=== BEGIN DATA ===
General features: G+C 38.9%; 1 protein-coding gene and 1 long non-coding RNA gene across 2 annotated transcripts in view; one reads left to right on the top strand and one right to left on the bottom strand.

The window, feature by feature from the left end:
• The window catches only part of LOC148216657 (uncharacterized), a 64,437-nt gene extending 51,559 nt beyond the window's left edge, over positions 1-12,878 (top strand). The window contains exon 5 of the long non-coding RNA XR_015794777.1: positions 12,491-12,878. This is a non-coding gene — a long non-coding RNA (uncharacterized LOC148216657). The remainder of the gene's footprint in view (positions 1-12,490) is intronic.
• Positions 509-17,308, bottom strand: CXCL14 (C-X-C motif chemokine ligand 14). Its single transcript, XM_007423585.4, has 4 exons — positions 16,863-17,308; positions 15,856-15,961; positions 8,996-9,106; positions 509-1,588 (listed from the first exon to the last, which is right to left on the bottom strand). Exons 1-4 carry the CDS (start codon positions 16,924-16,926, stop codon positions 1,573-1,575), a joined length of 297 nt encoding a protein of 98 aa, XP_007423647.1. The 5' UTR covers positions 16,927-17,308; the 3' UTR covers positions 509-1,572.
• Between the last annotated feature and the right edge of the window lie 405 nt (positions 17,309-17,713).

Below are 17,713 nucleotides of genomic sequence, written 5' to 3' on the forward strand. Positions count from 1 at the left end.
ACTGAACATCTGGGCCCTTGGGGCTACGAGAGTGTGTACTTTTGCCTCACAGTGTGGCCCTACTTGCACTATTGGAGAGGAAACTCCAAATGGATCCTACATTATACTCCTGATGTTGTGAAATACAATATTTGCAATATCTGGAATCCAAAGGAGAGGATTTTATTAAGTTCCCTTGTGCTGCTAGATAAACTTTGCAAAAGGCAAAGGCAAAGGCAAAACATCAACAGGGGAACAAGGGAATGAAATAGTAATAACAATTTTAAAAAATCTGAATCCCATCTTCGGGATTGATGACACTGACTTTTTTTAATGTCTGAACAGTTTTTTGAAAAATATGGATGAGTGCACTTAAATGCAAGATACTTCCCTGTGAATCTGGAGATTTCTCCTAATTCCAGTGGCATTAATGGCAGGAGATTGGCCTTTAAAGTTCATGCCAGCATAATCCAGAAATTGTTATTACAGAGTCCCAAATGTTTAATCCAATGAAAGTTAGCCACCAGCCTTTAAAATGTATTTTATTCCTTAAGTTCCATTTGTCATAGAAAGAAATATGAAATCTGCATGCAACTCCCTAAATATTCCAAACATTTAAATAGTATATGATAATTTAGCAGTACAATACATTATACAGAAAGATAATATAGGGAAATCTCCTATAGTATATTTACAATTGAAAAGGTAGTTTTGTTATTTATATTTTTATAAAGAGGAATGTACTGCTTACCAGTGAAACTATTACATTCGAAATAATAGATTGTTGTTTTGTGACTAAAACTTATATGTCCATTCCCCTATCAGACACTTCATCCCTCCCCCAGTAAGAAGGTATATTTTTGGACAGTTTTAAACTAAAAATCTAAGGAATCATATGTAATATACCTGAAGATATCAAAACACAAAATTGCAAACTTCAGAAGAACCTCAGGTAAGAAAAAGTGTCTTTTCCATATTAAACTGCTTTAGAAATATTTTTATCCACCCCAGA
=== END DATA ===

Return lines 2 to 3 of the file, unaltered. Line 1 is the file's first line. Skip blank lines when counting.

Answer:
The window, feature by feature from the left end:
• The window catches only part of LOC148216657 (uncharacterized), a 64,437-nt gene extending 51,559 nt beyond the window's left edge, over positions 1-12,878 (top strand). The window contains exon 5 of the long non-coding RNA XR_015794777.1: positions 12,491-12,878. This is a non-coding gene — a long non-coding RNA (uncharacterized LOC148216657). The remainder of the gene's footprint in view (positions 1-12,490) is intronic.